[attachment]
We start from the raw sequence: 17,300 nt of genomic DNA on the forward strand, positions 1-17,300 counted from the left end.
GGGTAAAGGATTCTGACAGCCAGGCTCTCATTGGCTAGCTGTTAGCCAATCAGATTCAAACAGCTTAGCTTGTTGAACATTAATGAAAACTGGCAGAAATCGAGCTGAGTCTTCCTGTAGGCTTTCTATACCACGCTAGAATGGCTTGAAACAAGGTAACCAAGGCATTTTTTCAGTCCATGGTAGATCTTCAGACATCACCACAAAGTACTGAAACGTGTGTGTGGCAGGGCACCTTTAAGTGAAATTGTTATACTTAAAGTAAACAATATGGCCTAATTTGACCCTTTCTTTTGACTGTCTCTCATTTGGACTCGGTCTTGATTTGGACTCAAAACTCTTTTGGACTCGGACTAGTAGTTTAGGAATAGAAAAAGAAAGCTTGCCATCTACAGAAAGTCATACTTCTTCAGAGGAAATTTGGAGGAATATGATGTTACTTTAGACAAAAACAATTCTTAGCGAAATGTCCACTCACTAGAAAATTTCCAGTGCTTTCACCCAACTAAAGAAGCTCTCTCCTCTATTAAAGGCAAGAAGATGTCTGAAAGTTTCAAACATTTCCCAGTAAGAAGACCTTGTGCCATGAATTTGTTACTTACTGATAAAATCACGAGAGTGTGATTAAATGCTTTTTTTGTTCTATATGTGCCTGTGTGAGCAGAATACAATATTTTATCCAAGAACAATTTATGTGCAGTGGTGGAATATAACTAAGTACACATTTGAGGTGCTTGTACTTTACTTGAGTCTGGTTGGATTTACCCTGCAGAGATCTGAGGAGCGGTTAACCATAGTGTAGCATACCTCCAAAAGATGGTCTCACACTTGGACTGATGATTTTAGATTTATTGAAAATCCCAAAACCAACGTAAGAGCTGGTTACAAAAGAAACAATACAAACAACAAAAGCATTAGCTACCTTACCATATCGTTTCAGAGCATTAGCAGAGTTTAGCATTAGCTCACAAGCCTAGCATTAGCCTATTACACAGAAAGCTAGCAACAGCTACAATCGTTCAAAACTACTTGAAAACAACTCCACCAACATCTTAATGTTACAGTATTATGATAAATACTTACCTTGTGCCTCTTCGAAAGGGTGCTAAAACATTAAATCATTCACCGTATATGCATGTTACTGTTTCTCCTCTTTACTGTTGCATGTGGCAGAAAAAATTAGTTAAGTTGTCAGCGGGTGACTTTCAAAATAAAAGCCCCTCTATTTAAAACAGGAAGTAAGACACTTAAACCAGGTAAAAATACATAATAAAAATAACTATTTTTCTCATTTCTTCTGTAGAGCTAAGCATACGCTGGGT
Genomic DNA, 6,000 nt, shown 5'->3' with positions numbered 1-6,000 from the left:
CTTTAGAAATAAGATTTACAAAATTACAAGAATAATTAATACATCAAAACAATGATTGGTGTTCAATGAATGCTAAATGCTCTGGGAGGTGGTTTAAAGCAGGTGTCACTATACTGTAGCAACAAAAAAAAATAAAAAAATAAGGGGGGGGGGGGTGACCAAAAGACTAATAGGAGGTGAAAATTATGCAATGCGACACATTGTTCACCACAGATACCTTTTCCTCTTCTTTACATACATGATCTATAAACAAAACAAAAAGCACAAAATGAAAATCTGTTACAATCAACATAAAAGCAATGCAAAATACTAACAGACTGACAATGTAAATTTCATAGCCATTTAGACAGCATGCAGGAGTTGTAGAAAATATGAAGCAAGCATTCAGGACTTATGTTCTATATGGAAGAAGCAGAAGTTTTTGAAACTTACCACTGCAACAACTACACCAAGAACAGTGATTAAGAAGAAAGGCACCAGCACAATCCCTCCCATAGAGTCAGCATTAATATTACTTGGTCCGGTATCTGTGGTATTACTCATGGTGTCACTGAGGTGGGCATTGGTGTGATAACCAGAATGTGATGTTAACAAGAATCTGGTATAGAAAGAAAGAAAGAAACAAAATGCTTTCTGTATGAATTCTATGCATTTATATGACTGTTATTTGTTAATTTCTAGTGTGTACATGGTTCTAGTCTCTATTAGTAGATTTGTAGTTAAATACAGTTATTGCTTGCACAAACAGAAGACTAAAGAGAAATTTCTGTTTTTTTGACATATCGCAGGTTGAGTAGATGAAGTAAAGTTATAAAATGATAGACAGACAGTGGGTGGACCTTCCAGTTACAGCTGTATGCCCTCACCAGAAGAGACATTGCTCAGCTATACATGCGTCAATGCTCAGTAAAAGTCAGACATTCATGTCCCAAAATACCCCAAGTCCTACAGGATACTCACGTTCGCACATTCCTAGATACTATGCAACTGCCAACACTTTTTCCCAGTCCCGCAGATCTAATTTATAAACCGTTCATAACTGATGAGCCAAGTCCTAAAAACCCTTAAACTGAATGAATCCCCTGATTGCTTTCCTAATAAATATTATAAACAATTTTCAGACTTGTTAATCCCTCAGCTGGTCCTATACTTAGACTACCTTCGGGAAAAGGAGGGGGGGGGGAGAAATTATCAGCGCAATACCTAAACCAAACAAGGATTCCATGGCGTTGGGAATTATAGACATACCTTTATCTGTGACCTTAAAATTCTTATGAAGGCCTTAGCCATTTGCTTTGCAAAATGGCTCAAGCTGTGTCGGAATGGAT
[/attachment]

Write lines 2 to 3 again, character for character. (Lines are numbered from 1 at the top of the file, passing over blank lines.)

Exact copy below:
GGGTAAAGGATTCTGACAGCCAGGCTCTCATTGGCTAGCTGTTAGCCAATCAGATTCAAACAGCTTAGCTTGTTGAACATTAATGAAAACTGGCAGAAATCGAGCTGAGTCTTCCTGTAGGCTTTCTATACCACGCTAGAATGGCTTGAAACAAGGTAACCAAGGCATTTTTTCAGTCCATGGTAGATCTTCAGACATCACCACAAAGTACTGAAACGTGTGTGTGGCAGGGCACCTTTAAGTGAAATTGTTATACTTAAAGTAAACAATATGGCCTAATTTGACCCTTTCTTTTGACTGTCTCTCATTTGGACTCGGTCTTGATTTGGACTCAAAACTCTTTTGGACTCGGACTAGTAGTTTAGGAATAGAAAAAGAAAGCTTGCCATCTACAGAAAGTCATACTTCTTCAGAGGAAATTTGGAGGAATATGATGTTACTTTAGACAAAAACAATTCTTAGCGAAATGTCCACTCACTAGAAAATTTCCAGTGCTTTCACCCAACTAAAGAAGCTCTCTCCTCTATTAAAGGCAAGAAGATGTCTGAAAGTTTCAAACATTTCCCAGTAAGAAGACCTTGTGCCATGAATTTGTTACTTACTGATAAAATCACGAGAGTGTGATTAAATGCTTTTTTTGTTCTATATGTGCCTGTGTGAGCAGAATACAATATTTTATCCAAGAACAATTTATGTGCAGTGGTGGAATATAACTAAGTACACATTTGAGGTGCTTGTACTTTACTTGAGTCTGGTTGGATTTACCCTGCAGAGATCTGAGGAGCGGTTAACCATAGTGTAGCATACCTCCAAAAGATGGTCTCACACTTGGACTGATGATTTTAGATTTATTGAAAATCCCAAAACCAACGTAAGAGCTGGTTACAAAAGAAACAATACAAACAACAAAAGCATTAGCTACCTTACCATATCGTTTCAGAGCATTAGCAGAGTTTAGCATTAGCTCACAAGCCTAGCATTAGCCTATTACACAGAAAGCTAGCAACAGCTACAATCGTTCAAAACTACTTGAAAACAACTCCACCAACATCTTAATGTTACAGTATTATGATAAATACTTACCTTGTGCCTCTTCGAAAGGGTGCTAAAACATTAAATCATTCACCGTATATGCATGTTACTGTTTCTCCTCTTTACTGTTGCATGTGGCAGAAAAAATTAGTTAAGTTGTCAGCGGGTGACTTTCAAAATAAAAGCCCCTCTATTTAAAACAGGAAGTAAGACACTTAAACCAGGTAAAAATACATAATAAAAATAACTATTTTTCTCATTTCTTCTGTAGAGCTAAGCATACGCTGGGT
Genomic DNA, 6,000 nt, shown 5'->3' with positions numbered 1-6,000 from the left: